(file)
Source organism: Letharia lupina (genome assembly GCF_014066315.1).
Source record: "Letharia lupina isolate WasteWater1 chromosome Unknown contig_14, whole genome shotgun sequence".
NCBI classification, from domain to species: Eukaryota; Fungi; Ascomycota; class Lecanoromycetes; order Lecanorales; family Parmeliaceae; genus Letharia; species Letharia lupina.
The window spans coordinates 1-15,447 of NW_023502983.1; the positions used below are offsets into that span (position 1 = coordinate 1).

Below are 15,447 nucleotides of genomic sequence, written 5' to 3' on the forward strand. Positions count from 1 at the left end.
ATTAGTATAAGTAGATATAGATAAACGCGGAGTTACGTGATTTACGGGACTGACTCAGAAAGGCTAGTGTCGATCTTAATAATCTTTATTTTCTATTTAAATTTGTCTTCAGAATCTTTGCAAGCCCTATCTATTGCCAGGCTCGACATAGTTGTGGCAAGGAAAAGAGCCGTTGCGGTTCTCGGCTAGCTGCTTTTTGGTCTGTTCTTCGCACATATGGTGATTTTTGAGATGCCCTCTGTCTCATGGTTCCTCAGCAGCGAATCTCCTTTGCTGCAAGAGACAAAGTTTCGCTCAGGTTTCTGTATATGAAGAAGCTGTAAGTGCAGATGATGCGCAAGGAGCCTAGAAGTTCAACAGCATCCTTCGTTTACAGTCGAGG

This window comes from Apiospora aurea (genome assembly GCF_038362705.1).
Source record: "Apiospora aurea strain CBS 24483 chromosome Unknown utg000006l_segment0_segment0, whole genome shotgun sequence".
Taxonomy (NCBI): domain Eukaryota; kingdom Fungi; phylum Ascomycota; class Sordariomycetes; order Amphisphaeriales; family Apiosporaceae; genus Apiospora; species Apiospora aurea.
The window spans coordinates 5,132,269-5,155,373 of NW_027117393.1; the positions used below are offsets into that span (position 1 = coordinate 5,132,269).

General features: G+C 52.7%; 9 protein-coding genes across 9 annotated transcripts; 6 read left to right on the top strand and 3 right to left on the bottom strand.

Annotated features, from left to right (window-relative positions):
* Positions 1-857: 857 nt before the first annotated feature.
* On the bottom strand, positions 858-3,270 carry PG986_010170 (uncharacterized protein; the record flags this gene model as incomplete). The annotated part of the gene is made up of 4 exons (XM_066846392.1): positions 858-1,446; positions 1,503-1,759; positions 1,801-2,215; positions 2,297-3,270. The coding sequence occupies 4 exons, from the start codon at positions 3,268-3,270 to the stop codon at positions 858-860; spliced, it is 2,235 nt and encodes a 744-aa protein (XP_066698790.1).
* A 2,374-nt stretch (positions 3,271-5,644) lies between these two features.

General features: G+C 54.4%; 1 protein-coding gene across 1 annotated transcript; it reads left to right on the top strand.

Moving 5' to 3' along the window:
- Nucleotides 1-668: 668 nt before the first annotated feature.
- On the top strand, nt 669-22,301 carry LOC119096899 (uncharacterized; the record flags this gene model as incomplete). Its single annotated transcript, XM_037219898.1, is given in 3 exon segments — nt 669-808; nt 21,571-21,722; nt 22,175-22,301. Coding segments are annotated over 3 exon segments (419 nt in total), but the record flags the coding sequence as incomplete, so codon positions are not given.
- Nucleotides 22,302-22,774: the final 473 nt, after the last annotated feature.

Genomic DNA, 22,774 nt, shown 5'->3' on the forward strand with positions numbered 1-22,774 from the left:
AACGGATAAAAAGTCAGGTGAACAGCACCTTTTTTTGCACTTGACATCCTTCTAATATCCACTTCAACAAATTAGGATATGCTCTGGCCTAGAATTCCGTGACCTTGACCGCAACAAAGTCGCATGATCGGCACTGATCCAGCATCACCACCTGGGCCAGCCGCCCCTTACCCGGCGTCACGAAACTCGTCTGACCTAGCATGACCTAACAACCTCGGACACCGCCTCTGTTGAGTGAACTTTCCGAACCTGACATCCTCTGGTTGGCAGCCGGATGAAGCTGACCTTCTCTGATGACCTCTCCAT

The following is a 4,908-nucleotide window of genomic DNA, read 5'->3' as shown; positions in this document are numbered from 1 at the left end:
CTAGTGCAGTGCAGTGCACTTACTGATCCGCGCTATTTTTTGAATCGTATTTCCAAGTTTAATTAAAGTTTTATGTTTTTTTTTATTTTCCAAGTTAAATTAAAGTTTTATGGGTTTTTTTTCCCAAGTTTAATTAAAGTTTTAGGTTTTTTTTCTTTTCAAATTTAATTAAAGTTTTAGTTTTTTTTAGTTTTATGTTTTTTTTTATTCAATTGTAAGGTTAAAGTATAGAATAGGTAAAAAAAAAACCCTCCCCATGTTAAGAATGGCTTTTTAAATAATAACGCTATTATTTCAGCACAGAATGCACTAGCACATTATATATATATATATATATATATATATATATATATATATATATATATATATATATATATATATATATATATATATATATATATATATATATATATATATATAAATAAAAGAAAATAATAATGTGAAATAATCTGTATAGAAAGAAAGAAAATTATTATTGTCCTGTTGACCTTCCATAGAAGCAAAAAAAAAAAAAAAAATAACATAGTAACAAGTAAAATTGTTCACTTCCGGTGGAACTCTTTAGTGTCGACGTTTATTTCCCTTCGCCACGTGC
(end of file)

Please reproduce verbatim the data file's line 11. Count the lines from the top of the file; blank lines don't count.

General features: G+C 52.7%; 9 protein-coding genes across 9 annotated transcripts; 6 read left to right on the top strand and 3 right to left on the bottom strand.